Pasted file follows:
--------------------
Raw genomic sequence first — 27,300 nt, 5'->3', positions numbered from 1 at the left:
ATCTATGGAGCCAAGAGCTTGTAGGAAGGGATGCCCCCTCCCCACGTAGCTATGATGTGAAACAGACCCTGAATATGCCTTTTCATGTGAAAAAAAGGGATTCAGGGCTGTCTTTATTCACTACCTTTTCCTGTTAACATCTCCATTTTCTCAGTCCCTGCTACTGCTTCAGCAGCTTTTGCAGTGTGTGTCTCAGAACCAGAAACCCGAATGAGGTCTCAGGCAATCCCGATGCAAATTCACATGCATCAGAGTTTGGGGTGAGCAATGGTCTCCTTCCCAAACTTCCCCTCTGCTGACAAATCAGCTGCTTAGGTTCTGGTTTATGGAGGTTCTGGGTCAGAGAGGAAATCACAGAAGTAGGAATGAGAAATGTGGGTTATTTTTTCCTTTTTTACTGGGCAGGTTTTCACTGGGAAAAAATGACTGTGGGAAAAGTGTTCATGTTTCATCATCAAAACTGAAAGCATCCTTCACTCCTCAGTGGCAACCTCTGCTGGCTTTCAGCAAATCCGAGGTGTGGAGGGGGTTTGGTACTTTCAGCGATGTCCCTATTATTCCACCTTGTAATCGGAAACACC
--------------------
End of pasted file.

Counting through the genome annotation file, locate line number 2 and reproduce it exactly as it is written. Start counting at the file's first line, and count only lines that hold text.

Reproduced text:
ATCTATGGAGCCAAGAGCTTGTAGGAAGGGATGCCCCCTCCCCACGTAGCTATGATGTGAAACAGACCCTGAATATGCCTTTTCATGTGAAAAAAAGGGATTCAGGGCTGTCTTTATTCACTACCTTTTCCTGTTAACATCTCCATTTTCTCAGTCCCTGCTACTGCTTCAGCAGCTTTTGCAGTGTGTGTCTCAGAACCAGAAACCCGAATGAGGTCTCAGGCAATCCCGATGCAAATTCACATGCATCAGAGTTTGGGGTGAGCAATGGTCTCCTTCCCAAACTTCCCCTCTGCTGACAAATCAGCTGCTTAGGTTCTGGTTTATGGAGGTTCTGGGTCAGAGAGGAAATCACAGAAGTAGGAATGAGAAATGTGGGTTATTTTTTCCTTTTTTACTGGGCAGGTTTTCACTGGGAAAAAATGACTGTGGGAAAAGTGTTCATGTTTCATCATCAAAACTGAAAGCATCCTTCACTCCTCAGTGGCAACCTCTGCTGGCTTTCAGCAAATCCGAGGTGTGGAGGGGGTTTGGTACTTTCAGCGATGTCCCTATTATTCCACCTTGTAATCGGAAACACC